This is a reblog from Prof. Howard Williams’s Archaeodeath site.
Offa’s Dyke is sixth century, not eighth century?
I rarely post responses to breaking archaeological news, and at first glance this news does not relate to the archaeology of death and memory. However, this morning’s news comes from Clwyd Powys Archaeological Trust and relates to new discoveries regarding a national monument: new radiocarbon dates from Offa’s Dyke. The dates seemingly come from a reliable context: re-deposited turf from underneath the bank. You can read the first press release here and the BBC story here. It is relevant to the Past in its Place project because Offa’s Dyke delineates the eastern end of the Vale of Llangollen study area for Strand 3 of the project.
I aim to show why this has implications not only for understanding the political and military development of Mercia and its Welsh rivals, but also the literary and memory culture of the Welsh border in the Early Middle Ages. Death and memory comes in because these results, if correct, have knock-on implications for understanding the Pillar of Eliseg and its landscape context.
These results come from emergency excavations following the shameful destruction of part of the dyke near Chirk last summer.
Of course, the usual provisos apply: this is only one section of the monument, the radiocarbon dates have yet to be published, and there are inevitable problems in dating any earthwork based on the material it covered over. Still, these results are extremely important: the first to be obtained from the monument despite decades of digging.
The key results published in the press release are that the part of Offa’s Dyke near Chirk might date to the late sixth century, not the late eighth century.
The Rise of Mercia and the Construction of Earthworks
CPAT’s press release challenges convention and that is always fun. This is true not only for our understanding linear earthwork building as a military and political practice in the Early Middle Ages but also our understanding of the development of the Anglo-Saxon kingdom of Mercia and its relationship with both British and Anglo-Saxon rivals. It also runs counter to a trend: the shorter and more modestly built Wat’s Dyke is now thought to date later than Offa’s Dyke to the early ninth century. If correct, the radiocarbon dates might suggest that the entire earthwork is a late sixth-century construction: a time when Mercia was only coming into the light of history as an aggressive, expansionist military force and political entity in the West Midlands (and so was Mercia the group building the sixth-century dyke? Or, perhaps more likely (and hinted at in the press release), the results open up the possibility that while ‘Offa’s Dyke’ was indeed late eighth century, it had a more complex history of evolution over the two centuries prior to Offa’s reign.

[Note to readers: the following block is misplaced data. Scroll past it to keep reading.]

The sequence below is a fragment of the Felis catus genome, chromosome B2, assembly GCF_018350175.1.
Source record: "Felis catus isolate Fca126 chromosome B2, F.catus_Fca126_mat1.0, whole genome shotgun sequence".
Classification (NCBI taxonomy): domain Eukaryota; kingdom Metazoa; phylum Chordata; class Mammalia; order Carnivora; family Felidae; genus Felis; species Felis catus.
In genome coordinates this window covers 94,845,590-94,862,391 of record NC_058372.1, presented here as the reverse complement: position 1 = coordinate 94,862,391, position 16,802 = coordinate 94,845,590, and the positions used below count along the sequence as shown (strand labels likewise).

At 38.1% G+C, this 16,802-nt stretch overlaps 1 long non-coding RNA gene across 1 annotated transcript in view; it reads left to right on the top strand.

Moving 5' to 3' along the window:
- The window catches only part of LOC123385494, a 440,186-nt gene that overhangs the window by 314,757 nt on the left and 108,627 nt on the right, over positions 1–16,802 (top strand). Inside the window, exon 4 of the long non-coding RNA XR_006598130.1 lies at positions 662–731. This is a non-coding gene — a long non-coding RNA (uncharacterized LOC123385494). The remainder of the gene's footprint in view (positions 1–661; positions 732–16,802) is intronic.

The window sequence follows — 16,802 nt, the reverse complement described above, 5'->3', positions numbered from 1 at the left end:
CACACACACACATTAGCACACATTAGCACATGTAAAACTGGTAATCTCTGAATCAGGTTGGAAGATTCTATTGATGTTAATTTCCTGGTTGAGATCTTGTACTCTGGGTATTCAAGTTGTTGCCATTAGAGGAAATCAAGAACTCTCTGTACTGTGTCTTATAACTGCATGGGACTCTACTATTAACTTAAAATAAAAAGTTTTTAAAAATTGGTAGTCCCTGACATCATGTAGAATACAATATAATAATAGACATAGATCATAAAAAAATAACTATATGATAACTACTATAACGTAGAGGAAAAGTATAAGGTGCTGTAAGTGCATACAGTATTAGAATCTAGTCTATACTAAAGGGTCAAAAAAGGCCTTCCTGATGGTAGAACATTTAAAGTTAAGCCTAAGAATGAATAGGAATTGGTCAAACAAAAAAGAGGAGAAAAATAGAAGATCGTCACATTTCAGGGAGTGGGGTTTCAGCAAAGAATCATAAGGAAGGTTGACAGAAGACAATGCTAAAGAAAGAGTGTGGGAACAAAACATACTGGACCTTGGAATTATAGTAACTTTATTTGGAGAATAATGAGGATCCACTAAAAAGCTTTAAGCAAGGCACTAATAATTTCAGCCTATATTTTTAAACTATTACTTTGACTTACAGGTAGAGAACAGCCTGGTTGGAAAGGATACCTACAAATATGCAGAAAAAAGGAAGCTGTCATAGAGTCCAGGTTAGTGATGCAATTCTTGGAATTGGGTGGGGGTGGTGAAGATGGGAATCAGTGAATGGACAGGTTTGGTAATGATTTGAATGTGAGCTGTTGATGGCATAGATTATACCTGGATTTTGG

Early Medieval Literary Culture and Memory
Furthermore, these results also have the ramifications for our understanding of the literary and memory culture of the Early Middle Ages , because until now the only real dating evidence for the earthwork has been the ninth-century Life of Alfred the Great by the Welsh monk Asser, ascribing the earthwork to King Offa who reigned from Chester to London between AD 757-796:
There was in Mercia in fairly recent times a certain vigorous king called Offa, who terrified all the neighbouring kings and provinces around him, and who had a great dyke built between Wales and Mercia from sea to sea (translation by Keynes and Lapidge 1983: 71).
So was Asser wrong? Was he simplifying a complex situation? Or are we simply expecting too much from Asser who was lifting from Gildas anyway? Was Offa really nothing to do with the dyke, or was he simply the last king of Mercia to extend and effectively use a pre-existing earthwork, making it thus effectively ‘his’? Was Offa simply the best and meanest Mercia king in memory, and perhaps the one with the right ancestral name from an Anglo-Saxon perspective, worthy of association with this earthwork in the context of the later ninth century? Indeed, is Asser recalling a tradition of earthwork-building from the Migration Period Continental Offa – a mythological attribution to a famed earthwork – rather than evidence of the historical deeds of the eighth-century Offa in any case?
The Vale of Llangollen as a Landscape of Contestation
Regardless of whether Asser was wrong or has simply been misunderstood by generations of historians and archaeologists, and regardless of whether the radiocarbon dates apply to the construction of the whole dyke or just the segment near Chirk, there is no question that these results promise to have implications for understanding the Vale of Llangollen in the Early Middle Ages.
For me, this is important because of my on-going collaborative work, as part of Project Eliseg, investigating the early ninth-century monument known as the Pillar of Eliseg, supposedly set up to honour the king of Powys who was a contemporary of Offa: Eliseg. I have recently discussed the Pillar of Eliseg and its landscape context as part of my other ongoing project: the Past in its Place. If these results are correct, they remind us that this territory was a landscape of contestation far earlier than was previously realised.
It will be interesting to learn how archaeologists and historians respond to this news…